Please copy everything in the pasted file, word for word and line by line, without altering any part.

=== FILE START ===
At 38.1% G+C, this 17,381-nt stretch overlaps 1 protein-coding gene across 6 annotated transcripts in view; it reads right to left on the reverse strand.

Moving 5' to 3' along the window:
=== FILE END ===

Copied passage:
At 38.1% G+C, this 17,381-nt stretch overlaps 1 protein-coding gene across 6 annotated transcripts in view; it reads right to left on the reverse strand.

Moving 5' to 3' along the window: